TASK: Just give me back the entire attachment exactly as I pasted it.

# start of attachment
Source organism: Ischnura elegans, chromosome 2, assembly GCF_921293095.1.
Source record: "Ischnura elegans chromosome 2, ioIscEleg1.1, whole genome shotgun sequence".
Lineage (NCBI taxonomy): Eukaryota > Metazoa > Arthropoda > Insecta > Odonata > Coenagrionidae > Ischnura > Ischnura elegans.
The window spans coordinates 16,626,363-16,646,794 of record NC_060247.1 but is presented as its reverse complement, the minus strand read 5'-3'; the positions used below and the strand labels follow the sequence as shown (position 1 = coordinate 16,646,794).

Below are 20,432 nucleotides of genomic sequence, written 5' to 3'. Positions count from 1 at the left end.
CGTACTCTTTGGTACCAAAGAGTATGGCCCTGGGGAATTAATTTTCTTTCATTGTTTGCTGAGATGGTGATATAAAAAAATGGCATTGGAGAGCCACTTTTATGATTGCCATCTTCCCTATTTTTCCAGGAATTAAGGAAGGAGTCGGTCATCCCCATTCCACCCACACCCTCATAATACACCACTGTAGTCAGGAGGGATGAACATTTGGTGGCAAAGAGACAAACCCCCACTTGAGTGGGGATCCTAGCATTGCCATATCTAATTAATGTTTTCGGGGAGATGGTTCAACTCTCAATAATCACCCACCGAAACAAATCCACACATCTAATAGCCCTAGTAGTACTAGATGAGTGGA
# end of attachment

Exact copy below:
Source organism: Ischnura elegans, chromosome 2, assembly GCF_921293095.1.
Source record: "Ischnura elegans chromosome 2, ioIscEleg1.1, whole genome shotgun sequence".
Lineage (NCBI taxonomy): Eukaryota > Metazoa > Arthropoda > Insecta > Odonata > Coenagrionidae > Ischnura > Ischnura elegans.
The window spans coordinates 16,626,363-16,646,794 of record NC_060247.1 but is presented as its reverse complement, the minus strand read 5'-3'; the positions used below and the strand labels follow the sequence as shown (position 1 = coordinate 16,646,794).

Below are 20,432 nucleotides of genomic sequence, written 5' to 3'. Positions count from 1 at the left end.
CGTACTCTTTGGTACCAAAGAGTATGGCCCTGGGGAATTAATTTTCTTTCATTGTTTGCTGAGATGGTGATATAAAAAAATGGCATTGGAGAGCCACTTTTATGATTGCCATCTTCCCTATTTTTCCAGGAATTAAGGAAGGAGTCGGTCATCCCCATTCCACCCACACCCTCATAATACACCACTGTAGTCAGGAGGGATGAACATTTGGTGGCAAAGAGACAAACCCCCACTTGAGTGGGGATCCTAGCATTGCCATATCTAATTAATGTTTTCGGGGAGATGGTTCAACTCTCAATAATCACCCACCGAAACAAATCCACACATCTAATAGCCCTAGTAGTACTAGATGAGTGGA